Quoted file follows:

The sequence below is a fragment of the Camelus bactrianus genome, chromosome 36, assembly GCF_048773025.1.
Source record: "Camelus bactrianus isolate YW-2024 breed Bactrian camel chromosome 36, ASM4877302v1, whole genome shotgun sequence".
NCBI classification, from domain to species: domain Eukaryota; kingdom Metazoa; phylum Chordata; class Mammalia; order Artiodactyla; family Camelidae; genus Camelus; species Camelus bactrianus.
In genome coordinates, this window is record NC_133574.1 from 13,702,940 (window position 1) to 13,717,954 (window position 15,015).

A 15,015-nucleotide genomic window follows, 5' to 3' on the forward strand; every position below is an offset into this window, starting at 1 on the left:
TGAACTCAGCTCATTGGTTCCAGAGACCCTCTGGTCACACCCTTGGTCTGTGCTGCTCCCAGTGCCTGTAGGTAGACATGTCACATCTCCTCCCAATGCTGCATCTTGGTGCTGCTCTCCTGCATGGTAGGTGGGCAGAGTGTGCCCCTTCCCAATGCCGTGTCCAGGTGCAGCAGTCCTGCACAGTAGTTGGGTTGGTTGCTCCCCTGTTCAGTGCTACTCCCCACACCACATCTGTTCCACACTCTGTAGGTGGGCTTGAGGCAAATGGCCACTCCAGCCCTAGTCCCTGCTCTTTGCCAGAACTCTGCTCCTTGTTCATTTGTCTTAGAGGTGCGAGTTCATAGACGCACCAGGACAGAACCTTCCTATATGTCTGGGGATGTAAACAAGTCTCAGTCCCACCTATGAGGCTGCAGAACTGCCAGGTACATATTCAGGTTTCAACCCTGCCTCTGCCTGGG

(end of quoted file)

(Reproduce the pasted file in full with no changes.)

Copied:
The sequence below is a fragment of the Camelus bactrianus genome, chromosome 36, assembly GCF_048773025.1.
Source record: "Camelus bactrianus isolate YW-2024 breed Bactrian camel chromosome 36, ASM4877302v1, whole genome shotgun sequence".
NCBI classification, from domain to species: domain Eukaryota; kingdom Metazoa; phylum Chordata; class Mammalia; order Artiodactyla; family Camelidae; genus Camelus; species Camelus bactrianus.
In genome coordinates, this window is record NC_133574.1 from 13,702,940 (window position 1) to 13,717,954 (window position 15,015).

A 15,015-nucleotide genomic window follows, 5' to 3' on the forward strand; every position below is an offset into this window, starting at 1 on the left:
TGAACTCAGCTCATTGGTTCCAGAGACCCTCTGGTCACACCCTTGGTCTGTGCTGCTCCCAGTGCCTGTAGGTAGACATGTCACATCTCCTCCCAATGCTGCATCTTGGTGCTGCTCTCCTGCATGGTAGGTGGGCAGAGTGTGCCCCTTCCCAATGCCGTGTCCAGGTGCAGCAGTCCTGCACAGTAGTTGGGTTGGTTGCTCCCCTGTTCAGTGCTACTCCCCACACCACATCTGTTCCACACTCTGTAGGTGGGCTTGAGGCAAATGGCCACTCCAGCCCTAGTCCCTGCTCTTTGCCAGAACTCTGCTCCTTGTTCATTTGTCTTAGAGGTGCGAGTTCATAGACGCACCAGGACAGAACCTTCCTATATGTCTGGGGATGTAAACAAGTCTCAGTCCCACCTATGAGGCTGCAGAACTGCCAGGTACATATTCAGGTTTCAACCCTGCCTCTGCCTGGG